NAC improves effectiveness of adoptive cell therapy for treating melanoma

A collaborative team of investigators at the Medical University of South Carolina and Loyola University have demonstrated for the first time that culturing T cells in N-acetyl cysteine (NAC) before they are infused as immunotherapy improves effectiveness and outcomes in a preclinical model of melanoma. These findings were reported in the October 15, 2016 issue of Cancer Research. [More]
Researchers to evaluate new treatment strategy for treating infants with perinatal brain injury

Researchers to evaluate new treatment strategy for treating infants with perinatal brain injury

Perinatal brain injury often results in severe developmental disabilities, including neurodevelopmental delay and cerebral palsy. [More]
Researchers to explore potential roles of tumor-suppressor gene in kidney cancer

Researchers to explore potential roles of tumor-suppressor gene in kidney cancer

Renal cell carcinoma is the most common type of kidney cancer, and African-Americans and males appear most at risk for this disease that can be asymptomatic until it has spread and become highly lethal, said Dr. Vinata B. Lokeshwar, cancer researcher and chair of the Department of Biochemistry and Molecular Biology at the Medical College of Georgia at Augusta University. [More]
Hypofractionated RT can reduce treatment time by half in stage II and III NSCLC patients

Hypofractionated RT can reduce treatment time by half in stage II and III NSCLC patients

For patients with stage II and III non-small cell lung cancer (NSCLC) unable to receive standard treatments of surgery or chemoradiation (CRT), hypofractionated radiation therapy (RT) results in similar overall survival (OS) and progression-free survival (PFS) rates, limited severe side effects and shorter treatment times when compared to conventional RT, according to research presented today at the 58th Annual Meeting of the American Society for Radiation Oncology. [More]
Stiff, hypoxic regions of tumors trigger cancer progression

Stiff, hypoxic regions of tumors trigger cancer progression

When Hippocrates first described cancer around 400 B.C., he referred to the disease's telltale tumors as "karkinos" -- the Greek word for crab. [More]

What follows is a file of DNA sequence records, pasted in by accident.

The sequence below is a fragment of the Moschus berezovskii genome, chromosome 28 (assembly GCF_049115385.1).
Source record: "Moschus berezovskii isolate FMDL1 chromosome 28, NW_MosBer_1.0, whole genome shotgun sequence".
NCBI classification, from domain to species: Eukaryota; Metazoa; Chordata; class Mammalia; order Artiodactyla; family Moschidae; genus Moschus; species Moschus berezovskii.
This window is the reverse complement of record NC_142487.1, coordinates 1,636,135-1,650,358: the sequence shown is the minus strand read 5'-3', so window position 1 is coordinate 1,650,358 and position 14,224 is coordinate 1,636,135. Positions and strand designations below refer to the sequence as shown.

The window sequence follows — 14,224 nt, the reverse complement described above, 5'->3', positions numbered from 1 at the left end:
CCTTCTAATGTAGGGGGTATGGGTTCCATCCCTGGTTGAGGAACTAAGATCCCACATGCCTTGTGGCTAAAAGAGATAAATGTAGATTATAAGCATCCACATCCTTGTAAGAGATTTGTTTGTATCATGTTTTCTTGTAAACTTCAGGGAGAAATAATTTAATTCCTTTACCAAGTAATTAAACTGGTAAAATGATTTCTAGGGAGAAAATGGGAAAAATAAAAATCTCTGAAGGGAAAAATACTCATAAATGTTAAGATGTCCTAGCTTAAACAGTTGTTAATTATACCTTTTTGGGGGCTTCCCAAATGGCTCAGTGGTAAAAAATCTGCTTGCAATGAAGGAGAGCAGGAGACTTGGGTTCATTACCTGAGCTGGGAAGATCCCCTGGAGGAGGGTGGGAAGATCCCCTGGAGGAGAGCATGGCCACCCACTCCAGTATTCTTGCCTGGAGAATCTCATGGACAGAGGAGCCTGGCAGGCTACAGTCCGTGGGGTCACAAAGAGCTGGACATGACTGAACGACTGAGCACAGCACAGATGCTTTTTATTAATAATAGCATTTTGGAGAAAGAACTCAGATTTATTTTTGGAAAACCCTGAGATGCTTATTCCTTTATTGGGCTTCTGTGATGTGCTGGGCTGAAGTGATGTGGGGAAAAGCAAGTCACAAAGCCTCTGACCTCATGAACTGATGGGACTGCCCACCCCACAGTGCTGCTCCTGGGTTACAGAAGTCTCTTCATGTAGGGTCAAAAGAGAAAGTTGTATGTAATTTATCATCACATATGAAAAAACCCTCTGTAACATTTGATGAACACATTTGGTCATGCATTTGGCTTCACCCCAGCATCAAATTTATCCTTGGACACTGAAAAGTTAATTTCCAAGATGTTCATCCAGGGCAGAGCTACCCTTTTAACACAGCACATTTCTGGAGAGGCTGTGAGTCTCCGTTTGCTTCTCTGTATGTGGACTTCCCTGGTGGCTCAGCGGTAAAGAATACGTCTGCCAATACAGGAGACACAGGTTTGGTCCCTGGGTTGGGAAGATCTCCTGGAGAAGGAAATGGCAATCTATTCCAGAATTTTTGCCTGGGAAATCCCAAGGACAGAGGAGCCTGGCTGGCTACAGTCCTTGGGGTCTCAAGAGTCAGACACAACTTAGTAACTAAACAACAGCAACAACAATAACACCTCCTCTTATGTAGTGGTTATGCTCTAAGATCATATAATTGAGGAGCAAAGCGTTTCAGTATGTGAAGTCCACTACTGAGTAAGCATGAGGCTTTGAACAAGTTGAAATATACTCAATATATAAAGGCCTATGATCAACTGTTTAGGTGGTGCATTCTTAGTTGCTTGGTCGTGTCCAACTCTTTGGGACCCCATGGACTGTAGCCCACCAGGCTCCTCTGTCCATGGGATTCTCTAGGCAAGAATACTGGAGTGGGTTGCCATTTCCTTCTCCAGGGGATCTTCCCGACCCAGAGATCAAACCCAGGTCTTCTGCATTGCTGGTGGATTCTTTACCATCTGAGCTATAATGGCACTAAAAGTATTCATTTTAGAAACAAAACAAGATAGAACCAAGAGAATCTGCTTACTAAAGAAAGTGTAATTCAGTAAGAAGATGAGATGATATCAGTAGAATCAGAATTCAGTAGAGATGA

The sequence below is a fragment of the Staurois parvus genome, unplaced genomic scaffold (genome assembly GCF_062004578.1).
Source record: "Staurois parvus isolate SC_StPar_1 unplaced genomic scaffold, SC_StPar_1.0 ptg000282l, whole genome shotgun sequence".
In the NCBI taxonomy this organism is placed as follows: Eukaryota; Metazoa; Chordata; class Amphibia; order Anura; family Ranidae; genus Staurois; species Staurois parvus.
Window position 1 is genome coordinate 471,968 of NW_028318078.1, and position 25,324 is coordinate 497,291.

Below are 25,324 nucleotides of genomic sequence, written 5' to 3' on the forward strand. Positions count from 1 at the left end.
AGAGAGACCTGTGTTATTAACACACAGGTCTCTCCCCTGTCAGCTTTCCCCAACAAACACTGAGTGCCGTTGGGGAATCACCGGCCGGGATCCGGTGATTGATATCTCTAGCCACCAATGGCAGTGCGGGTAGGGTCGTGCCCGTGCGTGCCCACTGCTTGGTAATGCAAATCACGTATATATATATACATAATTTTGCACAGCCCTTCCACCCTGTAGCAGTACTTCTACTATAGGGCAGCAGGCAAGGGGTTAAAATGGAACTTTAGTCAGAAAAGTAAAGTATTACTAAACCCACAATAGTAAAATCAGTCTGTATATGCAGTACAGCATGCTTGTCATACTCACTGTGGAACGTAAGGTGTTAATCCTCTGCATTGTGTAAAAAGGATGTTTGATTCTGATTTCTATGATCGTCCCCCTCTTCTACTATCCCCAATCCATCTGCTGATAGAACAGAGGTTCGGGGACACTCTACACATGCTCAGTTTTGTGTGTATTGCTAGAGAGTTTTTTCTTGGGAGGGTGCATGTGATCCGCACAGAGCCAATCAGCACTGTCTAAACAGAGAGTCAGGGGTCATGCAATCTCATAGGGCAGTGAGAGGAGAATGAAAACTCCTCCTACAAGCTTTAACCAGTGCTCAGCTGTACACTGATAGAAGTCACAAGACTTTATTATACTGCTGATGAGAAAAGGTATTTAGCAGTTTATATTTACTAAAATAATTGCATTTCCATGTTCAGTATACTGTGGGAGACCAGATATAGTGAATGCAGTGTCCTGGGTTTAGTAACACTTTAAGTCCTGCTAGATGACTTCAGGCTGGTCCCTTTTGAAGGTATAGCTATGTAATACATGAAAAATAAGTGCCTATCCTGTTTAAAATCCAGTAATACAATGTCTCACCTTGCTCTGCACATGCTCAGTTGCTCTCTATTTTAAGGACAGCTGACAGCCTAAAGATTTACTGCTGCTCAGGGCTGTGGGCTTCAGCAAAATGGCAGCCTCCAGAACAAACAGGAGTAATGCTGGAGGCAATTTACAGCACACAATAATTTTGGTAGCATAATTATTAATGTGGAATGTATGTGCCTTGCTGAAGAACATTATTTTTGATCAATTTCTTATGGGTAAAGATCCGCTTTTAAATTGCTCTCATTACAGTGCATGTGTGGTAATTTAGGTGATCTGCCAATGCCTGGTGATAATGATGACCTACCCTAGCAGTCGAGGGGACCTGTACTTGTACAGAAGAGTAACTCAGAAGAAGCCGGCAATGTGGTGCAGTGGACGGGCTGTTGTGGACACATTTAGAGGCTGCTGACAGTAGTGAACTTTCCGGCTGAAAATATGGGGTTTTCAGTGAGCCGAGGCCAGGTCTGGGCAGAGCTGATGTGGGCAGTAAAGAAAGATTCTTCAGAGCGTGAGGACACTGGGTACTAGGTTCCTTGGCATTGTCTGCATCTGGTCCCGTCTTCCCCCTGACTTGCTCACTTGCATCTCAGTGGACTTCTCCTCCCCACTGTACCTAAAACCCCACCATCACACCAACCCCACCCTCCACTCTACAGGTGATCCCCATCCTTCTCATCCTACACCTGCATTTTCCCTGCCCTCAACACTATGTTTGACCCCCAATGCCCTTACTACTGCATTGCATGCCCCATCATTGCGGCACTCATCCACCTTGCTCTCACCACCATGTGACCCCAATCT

Eating nitrate-rich vegetables may enhance exercise performance

Eating nitrate-rich vegetables may enhance exercise performance

Nitrate supplementation in conjunction with Sprint Interval Training in low oxygen conditions could enhance sport performance a study has found. [More]
HIF-2 inhibitors could be promising target to combat kidney cancer

HIF-2 inhibitors could be promising target to combat kidney cancer

A new class of drugs called HIF-2 inhibitors is more effective and better tolerated than the standard of care drug sunitinib in treating kidney cancer, researchers with the Kidney Cancer Program at Harold C. Simmons Comprehensive Cancer Center have found. [More]
Could a light-listening photonics device detect skin disease? An interview with Prof. Vasilis Ntziachristos

Could a light-listening photonics device detect skin disease? An interview with Prof. Vasilis Ntziachristos

Detection of malignant skin alterations is currently aided by optical microscopes such as dermoscopes or optical microscopes. While the latter offers high resolution, it comes with a major disadvantage, just like any other purely microscopic method: it only provides a partial view of the skin due to the low penetration depth. [More]
Injecting omega-3 fatty acid reduces brain damage in neonatal mouse model of stroke

Injecting omega-3 fatty acid reduces brain damage in neonatal mouse model of stroke

Researchers from Columbia University Medical Center found that omega-3 fatty acids reduced brain damage in a neonatal mouse model of stroke. [More]
Maintaining proper oxygen supply in tumors could be key factor to stop progression of cancer

Maintaining proper oxygen supply in tumors could be key factor to stop progression of cancer

The lack of oxygen in tumor cells changes the cells' gene expression, thereby contributing to the growth of cancer. [More]